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Effect of warfarin on cell kinetics, epithelial morphology and tumour incidence in induced colorectal cancer in the rat.
  1. N Goeting,
  2. G A Trotter,
  3. T Cooke,
  4. N Kirkham,
  5. I Taylor

    Abstract

    The effect of low dose warfarin and high dose warfarin on epithelial cell kinetics (as determined by stathmokinetic techniques), and preneoplastic morphological changes was studied during azoxymethane induced carcinogenesis in the rat. Warfarin, at either low or high dose, had no effect on crypt cell production rate (CCPR) at any time interval whereas tumour incidence in both low dose warfarin and high dose warfarin groups was significantly reduced. Morphological changes were observed using scanning electron microscopy, which by conventional histology were shown to be adenoma precursors. In the control group the number of microadenomas increased with time after starting azoxymethane. In warfarin treated animals, the number of microadenomas also increased with time, but the actual incidence was reduced when compared with controls. These results suggest that the effects of warfarin on tumour development is unrelated to its anticoagulant effect, because increased dose did not result in greater tumour reduction. Furthermore, there was no overall change in CCPR when warfarin was administered. Warfarin may exert a specific effect, by preventing neoplastic change in cells which have undergone morphologically undetectable changes associated with early carcinogenesis.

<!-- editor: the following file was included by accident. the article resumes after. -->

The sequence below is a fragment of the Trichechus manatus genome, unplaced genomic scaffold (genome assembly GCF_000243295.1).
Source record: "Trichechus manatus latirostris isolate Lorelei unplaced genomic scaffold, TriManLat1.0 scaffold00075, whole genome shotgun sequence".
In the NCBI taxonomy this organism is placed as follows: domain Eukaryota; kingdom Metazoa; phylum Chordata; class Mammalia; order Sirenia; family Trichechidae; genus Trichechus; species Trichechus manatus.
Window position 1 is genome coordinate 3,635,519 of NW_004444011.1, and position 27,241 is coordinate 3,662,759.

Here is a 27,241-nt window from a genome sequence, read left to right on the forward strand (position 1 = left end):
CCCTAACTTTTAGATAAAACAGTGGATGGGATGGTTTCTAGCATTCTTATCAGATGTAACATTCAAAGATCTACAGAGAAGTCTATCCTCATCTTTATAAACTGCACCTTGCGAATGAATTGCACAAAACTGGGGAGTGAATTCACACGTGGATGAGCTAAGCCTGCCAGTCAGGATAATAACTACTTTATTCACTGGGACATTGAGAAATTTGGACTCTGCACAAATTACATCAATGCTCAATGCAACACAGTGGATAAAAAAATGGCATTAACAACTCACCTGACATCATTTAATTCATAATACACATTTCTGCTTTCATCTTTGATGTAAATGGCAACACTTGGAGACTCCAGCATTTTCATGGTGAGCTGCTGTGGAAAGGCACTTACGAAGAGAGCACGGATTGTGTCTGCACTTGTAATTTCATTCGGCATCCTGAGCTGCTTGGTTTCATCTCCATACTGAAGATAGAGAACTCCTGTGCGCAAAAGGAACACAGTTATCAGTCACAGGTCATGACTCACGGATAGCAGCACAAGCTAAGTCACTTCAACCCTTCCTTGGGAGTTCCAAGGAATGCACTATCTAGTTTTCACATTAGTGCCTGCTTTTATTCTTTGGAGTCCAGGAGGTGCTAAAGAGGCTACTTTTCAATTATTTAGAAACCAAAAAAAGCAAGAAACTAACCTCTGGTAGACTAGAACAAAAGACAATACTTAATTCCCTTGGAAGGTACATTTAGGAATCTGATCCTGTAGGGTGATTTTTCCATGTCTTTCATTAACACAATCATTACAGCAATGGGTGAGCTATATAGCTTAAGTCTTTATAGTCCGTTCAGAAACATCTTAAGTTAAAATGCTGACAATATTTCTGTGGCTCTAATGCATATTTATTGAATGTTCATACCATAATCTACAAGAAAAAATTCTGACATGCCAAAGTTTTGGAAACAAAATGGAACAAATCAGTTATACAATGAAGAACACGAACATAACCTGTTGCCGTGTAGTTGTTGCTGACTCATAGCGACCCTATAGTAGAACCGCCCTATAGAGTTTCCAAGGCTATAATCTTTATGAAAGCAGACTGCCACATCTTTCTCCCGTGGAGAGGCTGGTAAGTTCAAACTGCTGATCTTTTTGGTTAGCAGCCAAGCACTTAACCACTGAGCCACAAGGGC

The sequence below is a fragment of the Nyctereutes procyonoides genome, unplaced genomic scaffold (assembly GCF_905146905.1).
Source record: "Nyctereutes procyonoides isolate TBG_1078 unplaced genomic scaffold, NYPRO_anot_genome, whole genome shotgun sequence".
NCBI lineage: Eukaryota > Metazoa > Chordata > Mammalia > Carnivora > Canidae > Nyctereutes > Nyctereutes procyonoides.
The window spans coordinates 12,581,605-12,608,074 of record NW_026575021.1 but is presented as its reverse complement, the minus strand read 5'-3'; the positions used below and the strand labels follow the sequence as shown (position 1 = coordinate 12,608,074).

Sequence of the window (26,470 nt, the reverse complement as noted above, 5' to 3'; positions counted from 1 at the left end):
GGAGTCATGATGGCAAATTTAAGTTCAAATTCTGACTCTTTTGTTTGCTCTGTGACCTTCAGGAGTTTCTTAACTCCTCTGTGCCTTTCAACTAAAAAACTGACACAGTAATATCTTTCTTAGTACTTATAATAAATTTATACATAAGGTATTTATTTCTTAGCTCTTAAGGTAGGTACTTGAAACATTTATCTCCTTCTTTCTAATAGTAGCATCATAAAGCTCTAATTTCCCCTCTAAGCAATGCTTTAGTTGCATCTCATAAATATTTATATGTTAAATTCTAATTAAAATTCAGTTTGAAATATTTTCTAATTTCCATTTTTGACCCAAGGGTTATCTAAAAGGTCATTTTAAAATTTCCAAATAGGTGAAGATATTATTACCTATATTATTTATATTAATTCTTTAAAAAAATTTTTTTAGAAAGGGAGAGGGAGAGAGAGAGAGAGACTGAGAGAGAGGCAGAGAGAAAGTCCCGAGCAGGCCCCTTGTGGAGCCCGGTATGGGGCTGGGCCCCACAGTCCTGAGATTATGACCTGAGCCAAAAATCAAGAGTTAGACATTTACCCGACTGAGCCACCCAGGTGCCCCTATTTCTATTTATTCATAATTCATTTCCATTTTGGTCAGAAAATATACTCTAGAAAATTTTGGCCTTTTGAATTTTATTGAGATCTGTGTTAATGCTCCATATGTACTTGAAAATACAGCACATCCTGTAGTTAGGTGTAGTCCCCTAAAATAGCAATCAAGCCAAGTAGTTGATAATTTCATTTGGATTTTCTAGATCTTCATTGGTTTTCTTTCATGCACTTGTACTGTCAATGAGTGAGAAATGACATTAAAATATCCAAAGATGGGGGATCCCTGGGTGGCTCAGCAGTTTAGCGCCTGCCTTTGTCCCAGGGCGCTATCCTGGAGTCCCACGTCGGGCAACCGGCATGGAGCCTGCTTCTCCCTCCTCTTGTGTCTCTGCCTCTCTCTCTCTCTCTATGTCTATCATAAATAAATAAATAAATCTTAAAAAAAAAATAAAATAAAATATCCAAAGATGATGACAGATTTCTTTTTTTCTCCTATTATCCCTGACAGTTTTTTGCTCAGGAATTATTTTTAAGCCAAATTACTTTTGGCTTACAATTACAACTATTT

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      BMJ Publishing Group Ltd and British Society of Gastroenterology